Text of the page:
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35

There are lots of possible ways that stars can end their life, even in the subset of cases where the end is violent. Eloff has given an excellent answer, but I wanted to add a few points. Summary (tl;dr): You need the right conditions (mass, angular momentum, metallicity, etc) to produce a proto-neutron-star which is able to resist complete collapse to a ...


14

Depends on the detection technology. Yes Cerenkov based detectors (SNO and Super-Kamiokande for instance, as well a many cosmic ray neutrino detector) are direction sensitive, and this is one of the design considerations that drive the use of this tricky technique. The best results come from quasi-elastic reactions like $\nu_l + n \to l^- + p$. The ...


14

The calculation is done for 1987A here. Basically, the neutrinos' fractional speed increase from the new paper is $2.48\pm0.28\pm0.30\times10^{-5}$ (statistical / systematic errors, respectively) . SN1987a was $166\,912\pm10.1$ ly away, so multiplying the fraction by the travel time gives $4.14\pm0.97$ years. In reality, we got the neutrinos a few hours ...


12

None of those stars can go supernova, so the question is rather moot. If you look at the classifications, the most luminous is Sirius A (an A sequence star even) you can get an idea of its mass. If you look at your source page, and link to the explanation you see that A stars range from 1.4 to 2.1 stellar masses. In order to go supernova though, you need ...


10

What you are looking for is called the stellar mass function by astronomers. It is the distribution of masses for stars. There is a nice review of the definitions, measurements, and basic theory in Galactic Stellar and Substellar Initial Mass Function, Chabrier 2003, PASP 115 763. It discusses both the initial mass function (IMF) and the present-day mass ...


9

You have to run a massively sophisticated supernova simulation to get that kind of data. Whole research groups work on them. The biggest unknowns are generally the details of neutrino physics. This is both because neutrino hard data doesn't come easy, and because solving the radiation field of a supernova is a function of seven or eight variables (x, y, z ...


8

The short answer is probably "yes we can", and possibly "we've already seen supernovae from the first galaxies", in the form of long-duration gamma-ray bursts. GRB 090429B has been given a redshift z=9.4, beating the previous record-holder GRB 090423 at z=8.2. As we continue to watch the skies, we're seeing more and more of these objects, and we'll gradually ...


8

It's interesting you found Tycho as an example as this was one of the early recorded supernovas back in 1572...by Tycho of course. This is considered a Type Ia Supernova and the image you reference isn't really how it looks. That's a modified composite to visualize the microwave and infrared components of the remains together. As Kyle mentioned, you can ...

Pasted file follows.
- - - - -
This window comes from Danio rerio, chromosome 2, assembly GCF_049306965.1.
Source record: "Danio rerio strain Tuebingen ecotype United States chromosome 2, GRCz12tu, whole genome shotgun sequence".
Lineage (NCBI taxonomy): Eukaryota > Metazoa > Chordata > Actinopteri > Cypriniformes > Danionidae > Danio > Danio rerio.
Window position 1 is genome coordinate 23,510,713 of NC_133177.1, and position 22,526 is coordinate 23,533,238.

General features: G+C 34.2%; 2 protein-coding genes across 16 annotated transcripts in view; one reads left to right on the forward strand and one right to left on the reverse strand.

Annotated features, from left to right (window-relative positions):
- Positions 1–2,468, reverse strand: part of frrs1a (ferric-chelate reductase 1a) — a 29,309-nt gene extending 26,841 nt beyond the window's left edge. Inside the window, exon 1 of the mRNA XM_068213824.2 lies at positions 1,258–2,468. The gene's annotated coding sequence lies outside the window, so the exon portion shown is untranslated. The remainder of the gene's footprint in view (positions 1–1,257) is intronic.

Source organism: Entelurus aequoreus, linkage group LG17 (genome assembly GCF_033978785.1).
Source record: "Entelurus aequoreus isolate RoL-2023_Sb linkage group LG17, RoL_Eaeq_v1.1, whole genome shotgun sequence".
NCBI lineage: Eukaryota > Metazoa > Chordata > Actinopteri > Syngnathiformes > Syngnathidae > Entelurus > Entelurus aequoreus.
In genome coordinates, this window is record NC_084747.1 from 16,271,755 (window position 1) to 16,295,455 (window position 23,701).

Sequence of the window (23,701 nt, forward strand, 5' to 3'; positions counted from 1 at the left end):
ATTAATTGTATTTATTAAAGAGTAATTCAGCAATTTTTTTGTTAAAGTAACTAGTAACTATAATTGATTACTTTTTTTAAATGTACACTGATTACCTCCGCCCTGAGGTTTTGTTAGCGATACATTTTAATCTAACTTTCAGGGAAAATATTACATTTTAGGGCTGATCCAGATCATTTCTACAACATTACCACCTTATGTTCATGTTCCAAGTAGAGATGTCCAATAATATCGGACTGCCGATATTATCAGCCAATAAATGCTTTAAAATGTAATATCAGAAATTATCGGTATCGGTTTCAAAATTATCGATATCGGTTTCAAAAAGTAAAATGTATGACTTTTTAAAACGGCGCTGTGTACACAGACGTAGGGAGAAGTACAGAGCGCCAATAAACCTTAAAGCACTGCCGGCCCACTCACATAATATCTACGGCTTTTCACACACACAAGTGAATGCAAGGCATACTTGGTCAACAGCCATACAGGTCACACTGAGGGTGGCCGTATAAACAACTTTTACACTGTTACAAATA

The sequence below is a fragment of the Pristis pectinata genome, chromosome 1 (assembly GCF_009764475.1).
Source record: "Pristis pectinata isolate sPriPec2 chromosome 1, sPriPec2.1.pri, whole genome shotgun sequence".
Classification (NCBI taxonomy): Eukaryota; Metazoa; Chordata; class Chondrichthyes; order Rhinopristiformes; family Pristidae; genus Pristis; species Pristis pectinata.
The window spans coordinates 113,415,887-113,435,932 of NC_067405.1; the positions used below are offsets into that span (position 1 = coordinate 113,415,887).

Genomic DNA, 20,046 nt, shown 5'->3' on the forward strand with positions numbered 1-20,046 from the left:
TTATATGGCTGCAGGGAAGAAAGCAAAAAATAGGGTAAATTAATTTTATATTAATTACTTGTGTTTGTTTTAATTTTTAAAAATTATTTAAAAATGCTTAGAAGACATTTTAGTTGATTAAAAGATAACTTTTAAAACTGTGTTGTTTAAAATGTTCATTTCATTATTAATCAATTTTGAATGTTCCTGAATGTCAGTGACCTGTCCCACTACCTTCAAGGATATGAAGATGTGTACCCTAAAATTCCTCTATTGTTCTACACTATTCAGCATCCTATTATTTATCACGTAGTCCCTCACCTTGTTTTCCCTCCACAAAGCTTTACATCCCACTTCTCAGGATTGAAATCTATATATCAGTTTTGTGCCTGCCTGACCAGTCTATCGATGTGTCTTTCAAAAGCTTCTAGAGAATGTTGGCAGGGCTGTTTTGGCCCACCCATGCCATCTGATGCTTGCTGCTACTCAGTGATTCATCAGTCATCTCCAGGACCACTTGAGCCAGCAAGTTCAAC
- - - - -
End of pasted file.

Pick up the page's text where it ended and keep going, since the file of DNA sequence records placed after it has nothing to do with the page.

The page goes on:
8

The biggest thing about this supernova is how CLOSE it is. A mere 21 million light years away (as opposed to being a billion light years away). The folks at John Hopkins think that studying a ype Ia supernova is valuable for several reasons. SNe Ia are also very bright compared to other standard candles, which means they can be seen at high redshifts ...


8

You're correct that when fusion reactions decrease past a certain point because the fuel is used up, the outward pressure created by the fusion no longer counteracts the gravitational forces and the star collapses (rapidly) in on itself. In stars of the right mass (smaller than about 15 solar masses, but large enough to collapse into a neutron star) the ...


8

How do I stay alive to be killed by neutrinos? You wouldn't. The point is being made that even the beam of neutrinos with a supernova at one astronomical unit distance would be intense enough that enough of them would interact with the matter of your body to be lethal. So even the neutrinos would get you if all the other stuff - notably $\gamma$s didn't. ...


7

In answer to your question of "What happens to the neighboring star?", according to the John Hopkins folks, it gets blown away: (Credit John Hopkins) I would be a little skeptical of the certainty of this claim only because we have not been able to observe any of these Type Ia explosions up close while it is happening. That's why the Type Ia PTF 11kly is ...


7

Supernovae can take well over a week to reach maximum luminosity, and they stay rather bright for months after the peak. This just goes to show how much energy is involved in these event. I was going to assemble a collage of light curves from my own research, but then I realized this has already been done at Wikimedia Commons: These are rather idealized ...